Victims' Families and Advocates Form Group to Combat Traffic Deaths
By Dana Varinsky on February 23, 2014 6:05pm
CIVIC CENTER — Friends and family of pedestrians who were killed or injured in traffic accidents held a rally on the steps of City Hall Sunday afternoon to announce the formation of a new advocacy group.
“People are starting to realize that this is a serious issue,” said David Shepherd, whose girlfriend, Sonya Powell, was run over on Baychester Avenue in the Bronx in 2009. Shepherd joined Families for Safe Streets after years of being involved with Transportation Alternatives, an advocacy organization that promotes pedestrian safety, as well as the use of bikes and public transit.
“If there’s anything I can do so just one family doesn’t have to go through this pain, then I’ve done my job,” he said.
At Sunday’s rally, families brought photos of loved ones they had lost to traffic fatalities, and held signs urging for a 20 mile-per-hour speed limit for New York City.
The gathering came just after a 25-year-old man was killed by a New York City sanitation truck while crossing the street in Crown Heights Sunday morning. Last month, a series of deaths on the Upper West Side led residents to call for immediate changes to speed laws.
“Now each time this happens, there’s much more attention on those tragedies,” said Paul Steely White, executive director of Transportation Alternatives, who attended the rally. “What we’re seeing here is a broadening and a strengthening of the movement for safe streets.”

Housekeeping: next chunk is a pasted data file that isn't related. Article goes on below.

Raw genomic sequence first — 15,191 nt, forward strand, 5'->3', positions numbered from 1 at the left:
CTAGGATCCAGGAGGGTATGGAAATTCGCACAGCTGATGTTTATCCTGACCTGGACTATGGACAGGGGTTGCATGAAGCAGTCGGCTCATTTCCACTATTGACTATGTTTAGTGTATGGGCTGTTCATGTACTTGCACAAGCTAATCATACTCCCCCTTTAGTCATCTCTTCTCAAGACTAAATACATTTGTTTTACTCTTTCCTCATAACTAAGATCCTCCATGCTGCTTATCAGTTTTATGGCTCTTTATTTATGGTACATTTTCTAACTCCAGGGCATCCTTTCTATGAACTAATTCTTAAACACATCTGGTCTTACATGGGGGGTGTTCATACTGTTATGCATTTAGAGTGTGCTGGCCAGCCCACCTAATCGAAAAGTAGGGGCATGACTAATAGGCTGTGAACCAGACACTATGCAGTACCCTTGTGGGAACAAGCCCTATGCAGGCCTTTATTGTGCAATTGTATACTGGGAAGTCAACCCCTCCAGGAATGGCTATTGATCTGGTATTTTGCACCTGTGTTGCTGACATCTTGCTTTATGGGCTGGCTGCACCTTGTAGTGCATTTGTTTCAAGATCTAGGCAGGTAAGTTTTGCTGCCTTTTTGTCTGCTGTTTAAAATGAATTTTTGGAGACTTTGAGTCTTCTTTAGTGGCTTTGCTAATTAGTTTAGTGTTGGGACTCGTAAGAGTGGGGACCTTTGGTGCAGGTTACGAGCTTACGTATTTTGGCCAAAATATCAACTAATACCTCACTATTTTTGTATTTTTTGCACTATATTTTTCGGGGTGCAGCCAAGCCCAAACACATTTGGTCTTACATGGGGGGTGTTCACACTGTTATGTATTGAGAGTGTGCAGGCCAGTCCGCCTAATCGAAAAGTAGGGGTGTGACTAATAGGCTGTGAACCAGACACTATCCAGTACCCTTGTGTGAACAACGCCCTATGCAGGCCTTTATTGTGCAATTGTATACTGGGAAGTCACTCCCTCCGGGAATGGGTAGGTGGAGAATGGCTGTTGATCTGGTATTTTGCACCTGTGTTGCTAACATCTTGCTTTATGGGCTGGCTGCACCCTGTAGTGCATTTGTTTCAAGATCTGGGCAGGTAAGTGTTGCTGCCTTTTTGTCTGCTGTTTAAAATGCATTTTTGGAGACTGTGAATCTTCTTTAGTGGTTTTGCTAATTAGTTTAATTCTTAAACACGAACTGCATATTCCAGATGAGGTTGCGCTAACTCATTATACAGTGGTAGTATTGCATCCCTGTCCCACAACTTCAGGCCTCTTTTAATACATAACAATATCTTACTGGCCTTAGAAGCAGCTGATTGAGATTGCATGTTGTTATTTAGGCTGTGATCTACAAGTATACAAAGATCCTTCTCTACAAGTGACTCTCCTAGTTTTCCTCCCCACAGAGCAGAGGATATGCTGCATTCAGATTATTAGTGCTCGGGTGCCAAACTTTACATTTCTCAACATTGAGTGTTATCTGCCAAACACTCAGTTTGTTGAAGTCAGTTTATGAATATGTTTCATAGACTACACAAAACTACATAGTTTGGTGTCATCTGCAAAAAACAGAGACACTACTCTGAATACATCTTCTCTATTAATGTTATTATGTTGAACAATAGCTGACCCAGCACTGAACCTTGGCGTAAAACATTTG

White said he attributes the new momentum to an increased public understanding that these deaths are not inevitable. “There’s a growing awareness that there are ways to prevent these fatalities,” he said.
De Blasio announced his 63-point Vision Zero plan on Tuesday, which includes proposals for NYPD officers to increase speeding enforcement efforts, and for taxis to have technology installed that could pause a fare meter when a cab is speeding.
After the rally on Sunday, City Councilmember Ydanis Rodriguez voiced his support for Families for Safe Streets. "We cannot and will not allow traffic violence to go unaddressed any longer," he wrote in a statement. "Tomorrow we will dig into the Vision Zero plan at the City Council, bringing forth the concerns of the public so that we can continue working together to make NYC the safest big city in the world."
Vision Zero also calls for a reduction in the city’s speed limit from 30 to 25 miles per hour. Families for Safe Streets, however, believe the limit should be 20.
“If you make it 20 miles per hour, people are going to go 25,” said David Shepherd.
Shepherd said advocating for safer streets has helped him to heal from the loss of his girlfriend. He succeeded in getting a neighborhood slow zone implemented near the location where she was killed, and he plans to stay involved with Families for Safe Streets to make sure the Vision Zero plan is brought to fruition.
“If we get the mayor behind this, then we can get Albany behind this, and then we can really make traction,” he said.